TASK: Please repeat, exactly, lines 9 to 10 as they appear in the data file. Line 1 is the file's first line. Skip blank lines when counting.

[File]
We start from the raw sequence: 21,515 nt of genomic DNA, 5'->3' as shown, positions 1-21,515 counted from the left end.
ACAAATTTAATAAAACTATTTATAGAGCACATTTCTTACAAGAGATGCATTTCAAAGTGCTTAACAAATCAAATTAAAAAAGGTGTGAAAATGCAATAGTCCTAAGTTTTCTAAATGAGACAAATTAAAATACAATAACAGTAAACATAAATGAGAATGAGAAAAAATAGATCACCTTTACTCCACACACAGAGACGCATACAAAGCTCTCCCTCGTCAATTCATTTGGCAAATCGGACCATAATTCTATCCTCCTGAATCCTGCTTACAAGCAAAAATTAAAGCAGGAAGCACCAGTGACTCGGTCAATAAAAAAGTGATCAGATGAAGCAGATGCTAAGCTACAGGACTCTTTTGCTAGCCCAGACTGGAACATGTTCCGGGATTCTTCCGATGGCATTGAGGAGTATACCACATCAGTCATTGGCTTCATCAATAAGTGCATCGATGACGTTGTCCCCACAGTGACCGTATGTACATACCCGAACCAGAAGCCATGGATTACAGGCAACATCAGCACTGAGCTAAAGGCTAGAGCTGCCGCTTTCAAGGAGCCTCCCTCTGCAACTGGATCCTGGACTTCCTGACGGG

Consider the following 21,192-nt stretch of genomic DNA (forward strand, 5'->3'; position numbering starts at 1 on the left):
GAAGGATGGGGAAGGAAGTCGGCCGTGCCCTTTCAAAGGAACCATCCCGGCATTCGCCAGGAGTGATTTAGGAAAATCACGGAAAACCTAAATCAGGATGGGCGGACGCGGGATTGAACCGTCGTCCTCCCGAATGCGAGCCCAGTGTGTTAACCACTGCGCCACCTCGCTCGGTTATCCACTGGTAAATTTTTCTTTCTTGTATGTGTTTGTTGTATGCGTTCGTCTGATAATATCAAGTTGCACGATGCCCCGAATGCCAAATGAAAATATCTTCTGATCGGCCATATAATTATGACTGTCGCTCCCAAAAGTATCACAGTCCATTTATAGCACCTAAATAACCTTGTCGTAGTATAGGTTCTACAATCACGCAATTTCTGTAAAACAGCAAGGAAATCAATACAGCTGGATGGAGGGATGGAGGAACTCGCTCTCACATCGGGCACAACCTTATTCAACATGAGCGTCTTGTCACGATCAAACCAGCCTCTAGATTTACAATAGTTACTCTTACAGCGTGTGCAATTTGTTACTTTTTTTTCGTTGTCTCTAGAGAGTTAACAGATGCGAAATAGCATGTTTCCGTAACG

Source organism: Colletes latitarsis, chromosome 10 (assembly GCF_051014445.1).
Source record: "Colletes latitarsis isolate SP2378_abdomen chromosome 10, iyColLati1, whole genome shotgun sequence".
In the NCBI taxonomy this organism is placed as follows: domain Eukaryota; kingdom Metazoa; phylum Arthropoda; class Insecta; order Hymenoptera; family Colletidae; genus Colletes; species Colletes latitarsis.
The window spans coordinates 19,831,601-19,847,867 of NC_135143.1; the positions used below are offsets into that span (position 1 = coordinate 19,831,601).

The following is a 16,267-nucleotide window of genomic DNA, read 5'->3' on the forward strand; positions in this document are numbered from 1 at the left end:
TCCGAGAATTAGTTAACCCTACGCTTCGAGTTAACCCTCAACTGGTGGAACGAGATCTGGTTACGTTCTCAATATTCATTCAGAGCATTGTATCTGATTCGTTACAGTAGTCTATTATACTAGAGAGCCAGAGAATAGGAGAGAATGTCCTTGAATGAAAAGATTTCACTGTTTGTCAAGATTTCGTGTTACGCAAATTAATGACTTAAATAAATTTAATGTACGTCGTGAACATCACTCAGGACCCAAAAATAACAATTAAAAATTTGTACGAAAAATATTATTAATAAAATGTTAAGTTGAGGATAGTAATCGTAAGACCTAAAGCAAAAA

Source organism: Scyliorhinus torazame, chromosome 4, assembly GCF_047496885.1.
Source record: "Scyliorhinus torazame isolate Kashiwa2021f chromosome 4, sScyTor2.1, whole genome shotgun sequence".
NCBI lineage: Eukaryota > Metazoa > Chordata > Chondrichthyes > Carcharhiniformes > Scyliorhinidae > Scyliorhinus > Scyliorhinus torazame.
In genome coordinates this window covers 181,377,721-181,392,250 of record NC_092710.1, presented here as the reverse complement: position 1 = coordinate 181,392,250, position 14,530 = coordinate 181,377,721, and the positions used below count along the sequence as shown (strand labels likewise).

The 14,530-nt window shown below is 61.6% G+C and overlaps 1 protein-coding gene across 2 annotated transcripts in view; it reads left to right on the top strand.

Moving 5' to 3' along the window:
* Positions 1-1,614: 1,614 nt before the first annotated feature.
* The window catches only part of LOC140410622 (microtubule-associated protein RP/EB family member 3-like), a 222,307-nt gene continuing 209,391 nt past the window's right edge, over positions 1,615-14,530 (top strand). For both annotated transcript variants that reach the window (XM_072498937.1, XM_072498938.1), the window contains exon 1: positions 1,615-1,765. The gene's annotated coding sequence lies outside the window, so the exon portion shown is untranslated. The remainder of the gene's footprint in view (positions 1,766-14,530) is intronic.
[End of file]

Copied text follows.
The following is a 16,267-nucleotide window of genomic DNA, read 5'->3' on the forward strand; positions in this document are numbered from 1 at the left end:
TCCGAGAATTAGTTAACCCTACGCTTCGAGTTAACCCTCAACTGGTGGAACGAGATCTGGTTACGTTCTCAATATTCATTCAGAGCATTGTATCTGATTCGTTACAGTAGTCTATTATACTAGAGAGCCAGAGAATAGGAGAGAATGTCCTTGAATGAAAAGATTTCACTGTTTGTCAAGATTTCGTGTTACGCAAATTAATGACTTAAATAAATTTAATGTACGTCGTGAACATCACTCAGGACCCAAAAATAACAATTAAAAATTTGTACGAAAAATATTATTAATAAAATGTTAAGTTGAGGATAGTAATCGTAAGACCTAAAGCAAAAA